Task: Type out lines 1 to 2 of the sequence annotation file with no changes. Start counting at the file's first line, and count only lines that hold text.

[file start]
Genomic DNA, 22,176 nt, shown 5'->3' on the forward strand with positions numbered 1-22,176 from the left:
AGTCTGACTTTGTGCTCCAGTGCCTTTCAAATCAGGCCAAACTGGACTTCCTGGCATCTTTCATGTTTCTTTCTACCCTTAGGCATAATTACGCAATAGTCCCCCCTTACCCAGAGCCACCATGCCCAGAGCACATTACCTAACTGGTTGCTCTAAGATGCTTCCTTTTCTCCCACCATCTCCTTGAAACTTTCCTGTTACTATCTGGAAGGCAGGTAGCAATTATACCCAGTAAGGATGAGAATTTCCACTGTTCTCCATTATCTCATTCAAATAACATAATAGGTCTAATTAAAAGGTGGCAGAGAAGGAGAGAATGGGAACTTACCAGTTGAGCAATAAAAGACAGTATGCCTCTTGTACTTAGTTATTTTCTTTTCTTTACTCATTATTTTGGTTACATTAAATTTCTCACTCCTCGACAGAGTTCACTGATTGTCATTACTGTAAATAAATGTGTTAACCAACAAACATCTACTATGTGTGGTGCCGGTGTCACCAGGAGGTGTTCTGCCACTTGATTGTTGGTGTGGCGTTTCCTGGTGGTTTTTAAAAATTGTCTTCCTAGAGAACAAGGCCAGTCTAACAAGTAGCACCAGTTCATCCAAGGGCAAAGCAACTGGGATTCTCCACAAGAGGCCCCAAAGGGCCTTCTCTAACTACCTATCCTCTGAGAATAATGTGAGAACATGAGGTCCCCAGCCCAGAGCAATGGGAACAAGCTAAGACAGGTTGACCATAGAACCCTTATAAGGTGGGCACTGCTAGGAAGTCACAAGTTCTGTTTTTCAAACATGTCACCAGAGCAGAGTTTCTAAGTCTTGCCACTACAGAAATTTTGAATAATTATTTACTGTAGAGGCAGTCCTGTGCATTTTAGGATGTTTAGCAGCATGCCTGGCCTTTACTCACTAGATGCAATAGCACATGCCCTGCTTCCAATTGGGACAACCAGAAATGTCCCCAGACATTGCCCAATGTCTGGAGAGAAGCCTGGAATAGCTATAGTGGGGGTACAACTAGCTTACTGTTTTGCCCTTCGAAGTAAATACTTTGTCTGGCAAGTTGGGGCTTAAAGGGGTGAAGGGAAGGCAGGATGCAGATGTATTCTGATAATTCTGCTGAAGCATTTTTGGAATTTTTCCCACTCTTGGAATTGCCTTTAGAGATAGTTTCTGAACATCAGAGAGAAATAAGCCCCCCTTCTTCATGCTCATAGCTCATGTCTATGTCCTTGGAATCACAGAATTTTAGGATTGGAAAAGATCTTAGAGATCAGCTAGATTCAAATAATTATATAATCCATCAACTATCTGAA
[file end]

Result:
Genomic DNA, 22,176 nt, shown 5'->3' on the forward strand with positions numbered 1-22,176 from the left:
AGTCTGACTTTGTGCTCCAGTGCCTTTCAAATCAGGCCAAACTGGACTTCCTGGCATCTTTCATGTTTCTTTCTACCCTTAGGCATAATTACGCAATAGTCCCCCCTTACCCAGAGCCACCATGCCCAGAGCACATTACCTAACTGGTTGCTCTAAGATGCTTCCTTTTCTCCCACCATCTCCTTGAAACTTTCCTGTTACTATCTGGAAGGCAGGTAGCAATTATACCCAGTAAGGATGAGAATTTCCACTGTTCTCCATTATCTCATTCAAATAACATAATAGGTCTAATTAAAAGGTGGCAGAGAAGGAGAGAATGGGAACTTACCAGTTGAGCAATAAAAGACAGTATGCCTCTTGTACTTAGTTATTTTCTTTTCTTTACTCATTATTTTGGTTACATTAAATTTCTCACTCCTCGACAGAGTTCACTGATTGTCATTACTGTAAATAAATGTGTTAACCAACAAACATCTACTATGTGTGGTGCCGGTGTCACCAGGAGGTGTTCTGCCACTTGATTGTTGGTGTGGCGTTTCCTGGTGGTTTTTAAAAATTGTCTTCCTAGAGAACAAGGCCAGTCTAACAAGTAGCACCAGTTCATCCAAGGGCAAAGCAACTGGGATTCTCCACAAGAGGCCCCAAAGGGCCTTCTCTAACTACCTATCCTCTGAGAATAATGTGAGAACATGAGGTCCCCAGCCCAGAGCAATGGGAACAAGCTAAGACAGGTTGACCATAGAACCCTTATAAGGTGGGCACTGCTAGGAAGTCACAAGTTCTGTTTTTCAAACATGTCACCAGAGCAGAGTTTCTAAGTCTTGCCACTACAGAAATTTTGAATAATTATTTACTGTAGAGGCAGTCCTGTGCATTTTAGGATGTTTAGCAGCATGCCTGGCCTTTACTCACTAGATGCAATAGCACATGCCCTGCTTCCAATTGGGACAACCAGAAATGTCCCCAGACATTGCCCAATGTCTGGAGAGAAGCCTGGAATAGCTATAGTGGGGGTACAACTAGCTTACTGTTTTGCCCTTCGAAGTAAATACTTTGTCTGGCAAGTTGGGGCTTAAAGGGGTGAAGGGAAGGCAGGATGCAGATGTATTCTGATAATTCTGCTGAAGCATTTTTGGAATTTTTCCCACTCTTGGAATTGCCTTTAGAGATAGTTTCTGAACATCAGAGAGAAATAAGCCCCCCTTCTTCATGCTCATAGCTCATGTCTATGTCCTTGGAATCACAGAATTTTAGGATTGGAAAAGATCTTAGAGATCAGCTAGATTCAAATAATTATATAATCCATCAACTATCTGAA